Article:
How Roborace could shape the future of driving – and save lives
Two cars raced around a track in northern France. Both cars had 500 horse-power, 4-wheel drive, and are capable of reaching 282.42 km/h (175.49 mph) – but neither had a driver.
“Roborace is a competition of software,” Lucas Di Grassi, Formula E champion and CEO of Roborace, told ITU.
Currently in its first season – season Alpha – Roborace is a new kind of automotive racing competition.
Teams of developers and engineers develop algorithms for autonomous racing driving. These are then tested on the racetrack using DevBots and Robocars, autonomous, electric vehicles designed and built by Roborace.
“We’re testing and helping each other to develop a base,” said Di Grassi. “The software needs to be further developed but in the future, this will create a lot of opportunities for [the developers] to showcase what they can do.”
The ultimate goal is to use the technology developed on the racetrack to help prevent 1.35 million road deaths every year.
On the road
The technology being developed for the competition will shape an autonomous, driverless future for the road.
“We want to make sure that this new form of autonomous motorsport is relevant for the road,” Bryn Balcombe, Chief Strategy Officer, Roborace and Founder of the Autonomous Drivers Alliance (ADA) told ITU.
“In terms of processing speed, reaction time, high speed, two-way communication … [the technology] will be applied in the commercial vehicles for sure,” said Di Grassi.
Putting this technology on the road is not as simple as it may seem. There are a lot of hurdles to overcome before the widespread deployment of autonomous vehicles, including the behavior of the car on today’s road network.
“If the AI is helping you drive, or if the AI is driving you, the standards for that should be the same. The expectation of performance should be the same,” said Balcombe, who will chair a new ITU Focus Group on ‘AI for autonomous and assisted driving’.
The new ITU Focus Group aims to establish international standards that will monitor and assess the performance of the AI ‘drivers’ that steer automated vehicles – essentially, the equivalent of a driving license for AI drivers.
RELATED: A driving license for autonomous vehicles? Towards a ‘Turing Test’ for AI on our roads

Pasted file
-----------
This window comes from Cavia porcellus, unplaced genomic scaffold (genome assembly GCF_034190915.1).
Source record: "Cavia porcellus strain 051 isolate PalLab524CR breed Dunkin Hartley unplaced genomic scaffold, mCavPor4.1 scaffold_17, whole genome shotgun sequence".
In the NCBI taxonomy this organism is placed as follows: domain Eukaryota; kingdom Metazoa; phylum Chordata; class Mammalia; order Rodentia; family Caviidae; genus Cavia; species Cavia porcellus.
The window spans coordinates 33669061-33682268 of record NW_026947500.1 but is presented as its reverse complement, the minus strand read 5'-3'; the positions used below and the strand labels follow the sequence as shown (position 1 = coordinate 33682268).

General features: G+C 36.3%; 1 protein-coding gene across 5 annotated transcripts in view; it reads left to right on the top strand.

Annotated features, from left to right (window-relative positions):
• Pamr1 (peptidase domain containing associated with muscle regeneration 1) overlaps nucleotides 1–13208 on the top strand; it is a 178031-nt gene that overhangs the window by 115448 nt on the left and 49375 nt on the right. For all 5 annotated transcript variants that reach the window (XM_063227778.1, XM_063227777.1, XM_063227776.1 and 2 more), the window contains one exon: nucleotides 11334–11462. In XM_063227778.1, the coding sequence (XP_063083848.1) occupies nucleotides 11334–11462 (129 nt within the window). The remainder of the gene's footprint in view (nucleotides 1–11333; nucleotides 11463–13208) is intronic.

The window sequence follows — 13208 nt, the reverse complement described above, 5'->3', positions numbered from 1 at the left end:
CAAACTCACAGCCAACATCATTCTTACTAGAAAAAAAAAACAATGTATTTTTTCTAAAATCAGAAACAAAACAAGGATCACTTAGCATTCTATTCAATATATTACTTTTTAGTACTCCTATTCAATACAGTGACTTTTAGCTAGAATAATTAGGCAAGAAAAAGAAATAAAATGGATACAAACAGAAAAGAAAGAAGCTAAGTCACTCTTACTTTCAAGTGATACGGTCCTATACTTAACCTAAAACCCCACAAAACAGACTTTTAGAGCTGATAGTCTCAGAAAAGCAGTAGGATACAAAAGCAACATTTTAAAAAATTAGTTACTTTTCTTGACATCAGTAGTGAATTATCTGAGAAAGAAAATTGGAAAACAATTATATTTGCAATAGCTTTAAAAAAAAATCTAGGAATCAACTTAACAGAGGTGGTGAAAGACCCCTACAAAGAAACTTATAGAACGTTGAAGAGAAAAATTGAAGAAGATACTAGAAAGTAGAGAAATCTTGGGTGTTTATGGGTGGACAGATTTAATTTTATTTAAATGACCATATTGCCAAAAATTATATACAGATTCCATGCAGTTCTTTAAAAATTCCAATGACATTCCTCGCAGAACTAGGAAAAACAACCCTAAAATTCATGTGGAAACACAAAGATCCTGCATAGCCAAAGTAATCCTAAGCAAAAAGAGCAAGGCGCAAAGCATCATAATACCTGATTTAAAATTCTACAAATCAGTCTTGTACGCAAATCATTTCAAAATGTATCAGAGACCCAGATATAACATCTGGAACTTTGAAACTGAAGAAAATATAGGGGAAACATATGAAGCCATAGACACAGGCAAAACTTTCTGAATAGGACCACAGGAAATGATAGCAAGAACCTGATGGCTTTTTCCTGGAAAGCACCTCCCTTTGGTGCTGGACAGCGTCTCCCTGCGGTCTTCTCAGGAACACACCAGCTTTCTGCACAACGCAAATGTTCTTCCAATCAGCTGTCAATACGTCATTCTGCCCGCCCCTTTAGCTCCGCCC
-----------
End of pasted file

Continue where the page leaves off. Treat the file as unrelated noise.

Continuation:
This comes after the concept was born at the 3rd AI for Good Global Summit in May 2019.
New rules of the road
Another hurdle to widespread deployment is the need to update the current regulatory framework for the behavior of human drivers and safe use of cars on the road. Though it has been revised, the Convention on Road Traffic was written in 1968 – a year before humans landed on the moon.
“We need to make sure that the convention is fit for purpose for an AI and robotics era of mobility,” Balcombe told ITU. “That’s really what will lay the framework for 2030 onwards in terms of wide-scale deployment of this technology because it will take about five to seven years to get a new Convention on Road Traffic agreed.”
Given the timeline to agree and approve new road regulations, there is an urgent need update the Convention on Road Traffic text to account for these new self-driving vehicles.
Although there is no specific timeline for the widespread deployment of fully autonomous vehicles on our streets and highways, road tests are already underway in the USA, and Seoul will begin testing autonomous cars in December 2019.
Ahead of the Summer Olympic Games in July in Tokyo, autonomous vehicles will drive freely around the competition venues. Japan aims for the first fully autonomous vehicles to go on sale in 2025.
But key to reducing the number of fatalities on the road is getting the technology where it needs to be. The risk of road traffic death (from human-operated vehicles) is over three times higher in low-income countries than in high-income countries.
Like the proliferation of mobile and computer operating systems, deploying autonomous vehicle safety software worldwide is fairly easy, but the cost remains high.
“The interesting thing with software is that it theoretically becomes quite easy to move if you look at the way operating systems have proliferated. At the moment, there’s a significant cost in the R&D and developing the software in the first place. There’s also a significant cost in the hardware to actually do the sensing and the computing – that’s what makes it cost prohibitive at the moment,” Balcombe told ITU. “So being able to find a way to scale down the cost as you scale up the deployment is going to be really critical.”
Reported and written by Lucy Spencer for ITU News.
Learn more about ITU’s new Focus group ‘AI for autonomous and assisted driving’ here.